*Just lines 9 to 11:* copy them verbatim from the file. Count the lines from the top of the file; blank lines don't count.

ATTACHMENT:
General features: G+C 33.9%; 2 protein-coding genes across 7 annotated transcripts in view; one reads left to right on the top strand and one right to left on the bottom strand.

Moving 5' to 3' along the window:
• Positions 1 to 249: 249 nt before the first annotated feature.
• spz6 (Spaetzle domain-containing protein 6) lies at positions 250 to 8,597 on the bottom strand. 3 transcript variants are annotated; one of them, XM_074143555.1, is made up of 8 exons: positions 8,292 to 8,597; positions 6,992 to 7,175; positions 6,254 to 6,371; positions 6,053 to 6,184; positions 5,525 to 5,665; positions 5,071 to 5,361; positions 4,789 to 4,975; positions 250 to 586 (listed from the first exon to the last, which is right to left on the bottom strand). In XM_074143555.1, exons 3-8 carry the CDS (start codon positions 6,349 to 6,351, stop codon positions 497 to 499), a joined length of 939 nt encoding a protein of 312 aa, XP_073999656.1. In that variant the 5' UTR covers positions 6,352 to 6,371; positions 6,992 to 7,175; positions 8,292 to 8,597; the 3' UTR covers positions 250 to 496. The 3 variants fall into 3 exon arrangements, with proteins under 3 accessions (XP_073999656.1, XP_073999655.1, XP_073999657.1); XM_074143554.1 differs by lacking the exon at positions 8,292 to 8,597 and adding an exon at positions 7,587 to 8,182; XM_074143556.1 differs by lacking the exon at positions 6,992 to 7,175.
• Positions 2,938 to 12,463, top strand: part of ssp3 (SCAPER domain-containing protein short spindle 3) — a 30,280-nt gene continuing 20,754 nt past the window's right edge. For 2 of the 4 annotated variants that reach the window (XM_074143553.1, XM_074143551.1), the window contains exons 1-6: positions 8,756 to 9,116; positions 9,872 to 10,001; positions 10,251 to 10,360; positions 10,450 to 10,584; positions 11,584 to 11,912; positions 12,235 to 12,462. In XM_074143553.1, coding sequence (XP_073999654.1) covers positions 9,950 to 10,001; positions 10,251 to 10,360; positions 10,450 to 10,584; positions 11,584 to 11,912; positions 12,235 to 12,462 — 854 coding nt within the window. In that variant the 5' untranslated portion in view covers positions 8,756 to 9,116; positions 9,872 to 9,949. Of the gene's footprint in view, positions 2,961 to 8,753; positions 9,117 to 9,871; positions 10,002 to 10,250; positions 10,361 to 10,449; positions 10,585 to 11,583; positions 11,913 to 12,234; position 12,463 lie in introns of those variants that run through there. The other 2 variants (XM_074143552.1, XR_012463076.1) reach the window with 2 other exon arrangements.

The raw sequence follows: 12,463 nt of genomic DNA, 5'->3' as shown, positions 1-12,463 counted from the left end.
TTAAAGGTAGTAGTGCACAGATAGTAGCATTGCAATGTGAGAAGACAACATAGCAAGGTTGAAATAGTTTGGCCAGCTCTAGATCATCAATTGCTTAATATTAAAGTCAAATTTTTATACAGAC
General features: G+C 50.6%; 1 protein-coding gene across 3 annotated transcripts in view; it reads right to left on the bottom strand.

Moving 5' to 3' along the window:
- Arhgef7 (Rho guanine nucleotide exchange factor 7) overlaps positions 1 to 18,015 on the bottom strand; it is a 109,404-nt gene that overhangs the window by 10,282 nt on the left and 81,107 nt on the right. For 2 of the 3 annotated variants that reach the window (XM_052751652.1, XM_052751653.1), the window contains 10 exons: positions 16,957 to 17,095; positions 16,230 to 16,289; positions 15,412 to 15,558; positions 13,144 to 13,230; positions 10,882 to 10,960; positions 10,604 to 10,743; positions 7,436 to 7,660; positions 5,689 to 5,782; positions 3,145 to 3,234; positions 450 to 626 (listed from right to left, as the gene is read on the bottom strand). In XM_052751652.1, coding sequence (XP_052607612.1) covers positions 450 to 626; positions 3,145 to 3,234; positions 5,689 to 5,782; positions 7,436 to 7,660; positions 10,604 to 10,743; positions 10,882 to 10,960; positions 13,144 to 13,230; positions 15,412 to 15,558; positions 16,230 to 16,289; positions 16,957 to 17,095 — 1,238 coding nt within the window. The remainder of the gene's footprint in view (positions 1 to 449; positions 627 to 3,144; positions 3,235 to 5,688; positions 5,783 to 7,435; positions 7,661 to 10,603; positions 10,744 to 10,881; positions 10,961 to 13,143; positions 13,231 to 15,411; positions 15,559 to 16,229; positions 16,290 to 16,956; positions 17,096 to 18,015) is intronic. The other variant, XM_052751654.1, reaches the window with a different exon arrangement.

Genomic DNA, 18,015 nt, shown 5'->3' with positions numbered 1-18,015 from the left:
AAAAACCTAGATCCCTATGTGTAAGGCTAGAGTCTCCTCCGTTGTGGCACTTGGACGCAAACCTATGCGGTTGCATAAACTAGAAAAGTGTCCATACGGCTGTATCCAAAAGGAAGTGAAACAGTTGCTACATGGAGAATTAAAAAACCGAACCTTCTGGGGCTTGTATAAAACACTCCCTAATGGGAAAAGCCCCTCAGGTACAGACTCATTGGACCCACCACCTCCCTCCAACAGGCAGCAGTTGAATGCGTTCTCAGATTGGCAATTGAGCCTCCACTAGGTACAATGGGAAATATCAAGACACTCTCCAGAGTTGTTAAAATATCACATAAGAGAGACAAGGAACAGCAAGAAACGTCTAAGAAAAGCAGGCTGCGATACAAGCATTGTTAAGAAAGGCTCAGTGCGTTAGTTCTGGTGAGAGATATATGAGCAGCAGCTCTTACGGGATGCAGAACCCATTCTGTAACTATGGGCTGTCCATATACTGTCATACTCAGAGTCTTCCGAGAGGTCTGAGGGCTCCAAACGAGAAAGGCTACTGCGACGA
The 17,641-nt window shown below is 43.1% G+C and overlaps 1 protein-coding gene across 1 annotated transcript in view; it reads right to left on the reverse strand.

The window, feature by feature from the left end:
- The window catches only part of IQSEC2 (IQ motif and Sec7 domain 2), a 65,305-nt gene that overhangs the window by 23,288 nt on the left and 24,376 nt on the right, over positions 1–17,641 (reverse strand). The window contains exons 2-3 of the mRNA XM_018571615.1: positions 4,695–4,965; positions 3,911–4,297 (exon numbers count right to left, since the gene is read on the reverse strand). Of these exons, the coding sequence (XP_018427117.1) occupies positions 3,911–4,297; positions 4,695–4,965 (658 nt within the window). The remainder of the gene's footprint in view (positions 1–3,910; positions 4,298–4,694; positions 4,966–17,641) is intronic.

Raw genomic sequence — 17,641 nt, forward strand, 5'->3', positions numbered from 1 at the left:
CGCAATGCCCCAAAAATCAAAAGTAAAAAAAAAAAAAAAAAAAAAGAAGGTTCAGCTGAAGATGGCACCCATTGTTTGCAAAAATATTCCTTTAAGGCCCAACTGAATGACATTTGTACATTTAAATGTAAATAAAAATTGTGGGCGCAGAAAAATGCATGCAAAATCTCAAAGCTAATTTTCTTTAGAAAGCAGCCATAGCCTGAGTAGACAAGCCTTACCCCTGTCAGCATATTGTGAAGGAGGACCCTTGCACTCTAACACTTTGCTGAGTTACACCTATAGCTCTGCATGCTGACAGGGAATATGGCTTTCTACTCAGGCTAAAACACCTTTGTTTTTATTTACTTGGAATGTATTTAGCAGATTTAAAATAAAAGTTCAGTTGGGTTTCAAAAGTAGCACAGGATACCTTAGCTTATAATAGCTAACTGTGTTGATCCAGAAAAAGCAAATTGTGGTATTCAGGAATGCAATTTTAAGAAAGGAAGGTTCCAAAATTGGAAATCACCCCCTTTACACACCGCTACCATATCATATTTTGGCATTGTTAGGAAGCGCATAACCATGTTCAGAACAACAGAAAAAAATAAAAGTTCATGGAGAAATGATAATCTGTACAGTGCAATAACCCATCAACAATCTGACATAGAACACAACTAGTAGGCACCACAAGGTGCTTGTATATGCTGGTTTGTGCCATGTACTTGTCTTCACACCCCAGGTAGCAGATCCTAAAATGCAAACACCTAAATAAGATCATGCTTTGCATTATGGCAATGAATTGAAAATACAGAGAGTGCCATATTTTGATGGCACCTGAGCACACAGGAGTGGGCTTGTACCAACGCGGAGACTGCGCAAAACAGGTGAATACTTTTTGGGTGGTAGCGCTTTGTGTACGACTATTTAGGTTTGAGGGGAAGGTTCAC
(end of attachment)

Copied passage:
Moving 5' to 3' along the window:
- Arhgef7 (Rho guanine nucleotide exchange factor 7) overlaps positions 1 to 18,015 on the bottom strand; it is a 109,404-nt gene that overhangs the window by 10,282 nt on the left and 81,107 nt on the right. For 2 of the 3 annotated variants that reach the window (XM_052751652.1, XM_052751653.1), the window contains 10 exons: positions 16,957 to 17,095; positions 16,230 to 16,289; positions 15,412 to 15,558; positions 13,144 to 13,230; positions 10,882 to 10,960; positions 10,604 to 10,743; positions 7,436 to 7,660; positions 5,689 to 5,782; positions 3,145 to 3,234; positions 450 to 626 (listed from right to left, as the gene is read on the bottom strand). In XM_052751652.1, coding sequence (XP_052607612.1) covers positions 450 to 626; positions 3,145 to 3,234; positions 5,689 to 5,782; positions 7,436 to 7,660; positions 10,604 to 10,743; positions 10,882 to 10,960; positions 13,144 to 13,230; positions 15,412 to 15,558; positions 16,230 to 16,289; positions 16,957 to 17,095 — 1,238 coding nt within the window. The remainder of the gene's footprint in view (positions 1 to 449; positions 627 to 3,144; positions 3,235 to 5,688; positions 5,783 to 7,435; positions 7,661 to 10,603; positions 10,744 to 10,881; positions 10,961 to 13,143; positions 13,231 to 15,411; positions 15,559 to 16,229; positions 16,290 to 16,956; positions 17,096 to 18,015) is intronic. The other variant, XM_052751654.1, reaches the window with a different exon arrangement.

Genomic DNA, 18,015 nt, shown 5'->3' with positions numbered 1-18,015 from the left: